“So, what exactly does an HR copywriter do?”, my nephew asks.
And if the blank faces staring at me are anything to go by, it seems he isn’t the only one who wants to know.
So, here goes.
“What is an HR Copywriter?”
In a nutshell, I write copy about HR-related topics and, typically, I write for independent HR consultants.
Copy in my world includes all types of content. Some people make a distinction between a copywriter and a content writer but, right now, I choose to be a little of both. Websites, headlines and straplines; profiles, blogs and posts.
If it’s a policy or a handbook? Well, then you’ll need a great HR consultant – drop me a message, I’ll recommend one for you. But, if it’s a piece of marketing to help you connect with your audience and make more sales, especially if your work is linked to HR in some way; I’m in.
My job is to help establish your credibility. It’s about sharing your own personal brand of brilliance. Most of all, it’s about creating copy that sells in a voice that sounds like yours. So you get time back to focus on your priorities: delivering projects and sourcing new clients.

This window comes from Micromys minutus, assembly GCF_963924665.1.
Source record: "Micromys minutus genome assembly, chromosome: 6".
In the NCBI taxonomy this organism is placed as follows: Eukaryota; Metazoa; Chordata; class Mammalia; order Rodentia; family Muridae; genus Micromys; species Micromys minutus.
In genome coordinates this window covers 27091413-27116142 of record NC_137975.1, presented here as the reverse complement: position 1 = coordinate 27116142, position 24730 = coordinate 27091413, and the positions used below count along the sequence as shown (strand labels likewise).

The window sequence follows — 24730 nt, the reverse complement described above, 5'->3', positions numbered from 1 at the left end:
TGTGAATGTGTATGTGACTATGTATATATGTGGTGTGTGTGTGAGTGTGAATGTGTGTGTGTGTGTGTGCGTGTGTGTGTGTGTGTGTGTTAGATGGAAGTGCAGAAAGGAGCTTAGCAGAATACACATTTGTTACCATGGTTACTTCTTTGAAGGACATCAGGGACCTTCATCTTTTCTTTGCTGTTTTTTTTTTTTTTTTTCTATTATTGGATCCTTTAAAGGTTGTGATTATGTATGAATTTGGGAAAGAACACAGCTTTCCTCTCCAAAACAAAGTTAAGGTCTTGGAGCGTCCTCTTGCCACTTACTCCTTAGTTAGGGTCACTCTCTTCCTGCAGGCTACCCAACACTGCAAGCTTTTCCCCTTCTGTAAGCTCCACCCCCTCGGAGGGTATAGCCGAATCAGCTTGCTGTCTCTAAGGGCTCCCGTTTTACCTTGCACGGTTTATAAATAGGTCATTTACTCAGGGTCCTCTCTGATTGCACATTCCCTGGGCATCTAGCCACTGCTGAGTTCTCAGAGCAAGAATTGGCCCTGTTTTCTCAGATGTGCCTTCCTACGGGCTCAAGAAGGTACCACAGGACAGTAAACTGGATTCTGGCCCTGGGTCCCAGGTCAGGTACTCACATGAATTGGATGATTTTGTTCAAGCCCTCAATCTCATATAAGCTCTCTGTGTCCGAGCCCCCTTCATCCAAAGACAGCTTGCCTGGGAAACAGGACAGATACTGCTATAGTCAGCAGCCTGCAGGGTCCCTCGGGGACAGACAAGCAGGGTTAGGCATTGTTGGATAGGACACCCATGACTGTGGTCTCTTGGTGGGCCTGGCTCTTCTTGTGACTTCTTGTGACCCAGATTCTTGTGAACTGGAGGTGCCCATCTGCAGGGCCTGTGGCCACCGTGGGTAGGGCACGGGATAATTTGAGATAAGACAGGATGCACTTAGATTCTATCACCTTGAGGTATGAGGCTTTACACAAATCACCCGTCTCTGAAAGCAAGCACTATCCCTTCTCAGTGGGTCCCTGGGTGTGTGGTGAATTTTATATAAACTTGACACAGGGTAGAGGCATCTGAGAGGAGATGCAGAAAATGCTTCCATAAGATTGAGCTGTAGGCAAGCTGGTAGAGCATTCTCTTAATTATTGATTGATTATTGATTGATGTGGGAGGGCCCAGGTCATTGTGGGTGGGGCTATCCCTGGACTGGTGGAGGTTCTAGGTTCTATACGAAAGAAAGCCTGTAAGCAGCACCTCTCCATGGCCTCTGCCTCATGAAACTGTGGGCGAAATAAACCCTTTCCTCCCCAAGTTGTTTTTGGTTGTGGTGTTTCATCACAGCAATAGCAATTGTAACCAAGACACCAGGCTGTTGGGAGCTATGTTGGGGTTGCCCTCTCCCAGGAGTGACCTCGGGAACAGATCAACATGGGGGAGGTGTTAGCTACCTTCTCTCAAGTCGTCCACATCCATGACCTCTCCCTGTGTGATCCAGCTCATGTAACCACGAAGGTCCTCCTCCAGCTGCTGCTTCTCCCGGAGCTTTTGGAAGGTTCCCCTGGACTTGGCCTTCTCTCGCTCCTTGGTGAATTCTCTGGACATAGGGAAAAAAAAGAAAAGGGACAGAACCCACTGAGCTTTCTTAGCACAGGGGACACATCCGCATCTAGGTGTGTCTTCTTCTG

“So, what made you become an HR copywriter?”
The honest answer is, I saw a need.
I know a lot of brilliant HR consultants. Some of them don’t need my help. They’re clear on who they’re talking to. They know what they want to say and, most of all, they sound like themselves while they do it.
For everyone else, there’s me.
Over the last few years, I’ve spoken to a lot of incredible HR consultants. And wow! You really know your stuff, you get excited by it, and you can see how much value you bring, even within a super-short conversation.
Read what you put out on social media or your website though, and it’s a completely different story. What happened? It’s like you’re possessed… by the most boring, monotone sludge monster, whose sole purpose is to very slowly wear people into legislative compliance through the use of excessive HR jargon.